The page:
Our current STW intern, a senior who plans to major in international business this fall, recently penned an article for our company blog in which she reported that within her first six weeks at Kuder, her self-confidence had increased. She also shared that many of her peers appreciated the exploratory aspect of the STW program as it afforded them the opportunity to identify — as well as eliminate — potential career paths. As a parent, I can get behind the idea of encouraging students to rule a career in or out before investing in postsecondary education, especially when the prospect of accumulating student debt is a legitimate concern for so many. Certainly it can be argued that students who are career-ready are in a better position to avoid debilitating student loan debt than students who are plagued with indecision related to their future.

 
The CTE Ecosystem

To me, being a CTE advocate means that I’m committed to helping students realize their dreams, but I’m also committed to helping employers satisfy their need to fill jobs with talented employees. I don’t see the point of preparing students for future careers without proactively engaging a major stakeholder in their future success. Like any healthy ecosystem, it’s about fostering interactions and interconnectedness. When employers’ needs coincide with candidates’ skill sets and goals, there is synergy. I would also argue that we are doing a disservice to students when we send them off to college or the workforce without fully preparing them for the realities they will face after high school. Students need to gain self-knowledge to harness their passions and dreams, and then build viable skills that will put those passions and dreams to work in the new economy.

Understandably, most employers aren’t in a position to administer on-the-job training for medium- and high-skill jobs, so they depend on a steady flow of candidates with the know-how to hit the ground running. We’ve seen what happens when there is a disconnect between student skills and employer needs, and while the root causes are complex, CTE offers a clear path to a sustainable solution. CTE programs teach students job skills in an applied learning context where they can make tangible connections between school and career. I’m proud that CTE programs throughout the country integrate Kuder into the curriculum, because when students unlock the power of their own potential and gain relevant, portable workforce skills, they’re well on their way toward a better future — and the economy flourishes.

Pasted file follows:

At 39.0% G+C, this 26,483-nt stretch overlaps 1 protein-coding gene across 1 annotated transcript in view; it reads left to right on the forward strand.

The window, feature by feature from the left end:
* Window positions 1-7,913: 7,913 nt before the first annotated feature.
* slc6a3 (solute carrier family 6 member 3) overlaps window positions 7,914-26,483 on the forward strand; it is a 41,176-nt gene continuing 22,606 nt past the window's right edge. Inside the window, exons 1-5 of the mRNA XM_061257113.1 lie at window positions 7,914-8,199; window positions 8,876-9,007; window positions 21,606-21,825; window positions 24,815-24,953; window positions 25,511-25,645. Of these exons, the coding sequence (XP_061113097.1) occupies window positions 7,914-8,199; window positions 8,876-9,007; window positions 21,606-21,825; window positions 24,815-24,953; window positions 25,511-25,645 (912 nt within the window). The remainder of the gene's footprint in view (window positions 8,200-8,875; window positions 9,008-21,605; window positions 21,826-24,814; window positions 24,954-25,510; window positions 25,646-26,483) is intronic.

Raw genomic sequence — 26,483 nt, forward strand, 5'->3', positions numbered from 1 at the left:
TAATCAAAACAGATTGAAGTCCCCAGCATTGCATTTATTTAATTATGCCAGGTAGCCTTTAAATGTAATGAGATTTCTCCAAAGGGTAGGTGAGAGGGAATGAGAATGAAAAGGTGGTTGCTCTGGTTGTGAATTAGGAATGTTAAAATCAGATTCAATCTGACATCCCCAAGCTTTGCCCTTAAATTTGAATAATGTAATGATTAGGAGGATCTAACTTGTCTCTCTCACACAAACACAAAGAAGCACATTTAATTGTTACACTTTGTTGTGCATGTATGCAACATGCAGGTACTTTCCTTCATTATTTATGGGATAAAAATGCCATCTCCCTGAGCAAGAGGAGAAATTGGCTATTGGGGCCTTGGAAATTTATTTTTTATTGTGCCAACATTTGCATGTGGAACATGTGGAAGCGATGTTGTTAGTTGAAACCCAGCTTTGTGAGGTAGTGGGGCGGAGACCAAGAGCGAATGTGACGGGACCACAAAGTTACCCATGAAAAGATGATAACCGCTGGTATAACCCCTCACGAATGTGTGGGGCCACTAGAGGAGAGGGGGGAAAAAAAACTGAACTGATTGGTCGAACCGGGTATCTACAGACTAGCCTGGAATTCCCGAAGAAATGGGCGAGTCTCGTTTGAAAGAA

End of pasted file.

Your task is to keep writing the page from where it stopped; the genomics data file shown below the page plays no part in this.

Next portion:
This Week in CTE

March 10th, 2017

TWEET OF THE WEEK

 

RESOURCE OF THE WEEK 

A brief by Education Commission of the States found that workforce development and CTE is a priority of at least 24 governors.

REPORT OF THE WEEK

Education Strategy Group and the Council of Chief State School Officer’s report, Destination Known: Valuing College AND Career Readiness in State Accountability Systems, provides recommendations on the ways states can use college and career readiness measures to drive their accountability systems.

ANNOUNCEMENT OF THE WEEK

A video competition by Heads Up America, housed within the College Promise Campaign, is hosting a video competition around the theme, “breaking up with student debt.” The winning Instagram video submission will receive $2,000.

Katie Fitzgerald, Senior Communications Associate 

Analysis Suggests Metrics for Measuring Impact of Community Colleges

March 9th, 2017

March 9, 2017

The National Student Clearinghouse Research Center released a report in partnership with the Association of Community College Trustees examining which metrics best tell the story of the services community colleges provide and the supports they require. They determined that the three important indicators of community college progress are: